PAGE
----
It looks like a simple terminal, but actually it is a computer: The basic building block of the digitalstrom concept contains an 8-bit AVR microcontroller along with a proprietary communications controller. These smart terminals are switches into the supply line and make the downstream appliance smart: its status can be read, it can be switched on or off, and, if it is dimmable, it can be dimmed from any place within the home or even by a smartphone with the appropriate app installed. For every basic appliance type (luminaire, roller shutter / sun blind, emergency, and access) there is a different type of smart lustre terminal with individual and global programmable functions. Likewise, motion, smoke, or rain detectors can be integrated into the system and trigger specific, defined actions.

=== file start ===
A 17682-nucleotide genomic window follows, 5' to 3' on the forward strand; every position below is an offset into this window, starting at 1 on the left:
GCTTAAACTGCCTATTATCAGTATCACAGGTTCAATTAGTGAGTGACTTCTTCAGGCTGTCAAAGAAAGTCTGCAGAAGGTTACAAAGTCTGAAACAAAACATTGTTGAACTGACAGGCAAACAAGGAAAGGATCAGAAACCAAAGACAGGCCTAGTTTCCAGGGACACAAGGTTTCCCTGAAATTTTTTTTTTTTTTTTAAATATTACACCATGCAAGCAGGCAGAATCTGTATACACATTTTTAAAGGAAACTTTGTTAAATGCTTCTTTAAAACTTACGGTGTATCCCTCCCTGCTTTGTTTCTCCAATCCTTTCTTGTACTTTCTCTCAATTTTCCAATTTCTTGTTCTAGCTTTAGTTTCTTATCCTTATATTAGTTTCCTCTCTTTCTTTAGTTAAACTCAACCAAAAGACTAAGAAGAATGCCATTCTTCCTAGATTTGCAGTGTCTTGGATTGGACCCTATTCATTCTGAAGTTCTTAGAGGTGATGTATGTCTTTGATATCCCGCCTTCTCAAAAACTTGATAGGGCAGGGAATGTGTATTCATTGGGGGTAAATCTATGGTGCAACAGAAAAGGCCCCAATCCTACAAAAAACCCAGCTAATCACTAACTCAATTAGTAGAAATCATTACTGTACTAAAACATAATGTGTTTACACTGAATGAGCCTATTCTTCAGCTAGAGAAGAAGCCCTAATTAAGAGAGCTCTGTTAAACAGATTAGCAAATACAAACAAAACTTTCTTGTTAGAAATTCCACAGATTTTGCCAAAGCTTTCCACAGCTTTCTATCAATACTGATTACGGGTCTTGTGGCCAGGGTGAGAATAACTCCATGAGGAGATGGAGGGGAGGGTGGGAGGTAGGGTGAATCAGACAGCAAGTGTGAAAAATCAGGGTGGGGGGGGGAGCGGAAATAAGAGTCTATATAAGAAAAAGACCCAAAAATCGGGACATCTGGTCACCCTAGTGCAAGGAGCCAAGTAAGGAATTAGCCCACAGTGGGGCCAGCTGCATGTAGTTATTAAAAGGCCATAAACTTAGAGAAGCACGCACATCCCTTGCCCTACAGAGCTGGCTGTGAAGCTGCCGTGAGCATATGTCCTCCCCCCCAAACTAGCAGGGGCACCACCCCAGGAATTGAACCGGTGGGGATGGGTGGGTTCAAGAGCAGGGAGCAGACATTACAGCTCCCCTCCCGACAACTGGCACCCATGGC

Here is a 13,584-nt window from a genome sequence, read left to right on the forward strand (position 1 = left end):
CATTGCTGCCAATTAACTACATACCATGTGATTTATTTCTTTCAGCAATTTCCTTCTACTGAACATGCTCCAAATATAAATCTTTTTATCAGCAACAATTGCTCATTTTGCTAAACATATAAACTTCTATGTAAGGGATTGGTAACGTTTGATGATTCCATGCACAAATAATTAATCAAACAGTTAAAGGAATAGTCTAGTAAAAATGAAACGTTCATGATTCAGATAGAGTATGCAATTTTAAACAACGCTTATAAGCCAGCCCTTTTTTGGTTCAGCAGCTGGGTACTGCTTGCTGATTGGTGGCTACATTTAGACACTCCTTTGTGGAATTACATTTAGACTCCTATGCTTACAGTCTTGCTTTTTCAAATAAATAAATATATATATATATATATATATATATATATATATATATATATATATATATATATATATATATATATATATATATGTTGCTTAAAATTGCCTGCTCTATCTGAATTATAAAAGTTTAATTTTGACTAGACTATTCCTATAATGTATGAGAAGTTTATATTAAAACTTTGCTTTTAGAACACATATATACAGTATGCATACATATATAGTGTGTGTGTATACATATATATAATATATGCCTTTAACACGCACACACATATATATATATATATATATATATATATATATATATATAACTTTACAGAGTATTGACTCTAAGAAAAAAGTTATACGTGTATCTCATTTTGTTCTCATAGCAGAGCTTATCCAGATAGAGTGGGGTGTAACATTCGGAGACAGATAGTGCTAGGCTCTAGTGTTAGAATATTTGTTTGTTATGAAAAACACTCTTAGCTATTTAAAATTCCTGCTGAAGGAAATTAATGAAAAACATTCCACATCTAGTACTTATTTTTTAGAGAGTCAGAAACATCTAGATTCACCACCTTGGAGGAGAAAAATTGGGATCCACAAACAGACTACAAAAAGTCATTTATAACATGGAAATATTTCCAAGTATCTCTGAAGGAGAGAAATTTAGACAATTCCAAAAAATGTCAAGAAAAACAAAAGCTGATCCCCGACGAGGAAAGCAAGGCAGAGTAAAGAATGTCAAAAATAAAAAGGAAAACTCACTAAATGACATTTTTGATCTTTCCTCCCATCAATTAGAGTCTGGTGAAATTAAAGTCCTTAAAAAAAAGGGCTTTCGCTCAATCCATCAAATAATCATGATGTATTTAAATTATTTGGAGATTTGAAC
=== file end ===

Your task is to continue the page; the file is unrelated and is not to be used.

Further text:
Fig. 1: They look like dumb terminals, but actually they are tiny computers. In the digitalstrom world, a yellow terminal is dedicated to lighting applications, red is for safety / security applications, green means access control.
The lustre computers communicate through a proprietary powerline communications scheme with one or several servers in compact packages located in the fuse box. Called digitalstrom Meter in the digitalstrom terminology, these servers assume the role of the communication centre in digitalstrom's master/slave architecture. One server can connect via a protocol similar to DHCP to up to 128 slaves. In addition, the servers run the TCP/IP protocol stack to connect the smart home to the internet, effectively turning smartphones or tablet computers into remote controls. The server also runs a variety of apps provided by digitalstrom. Functions include clock timer, event messages or setting up specific user-defined scenarios. Appliances and devices can be connected at the discretion of the user. In the digitalstrom network, all nodes are within reach from anywhere; there are no limitations as to the implementation of functions as long as they comply with the physics of that device (a refrigerator cannot be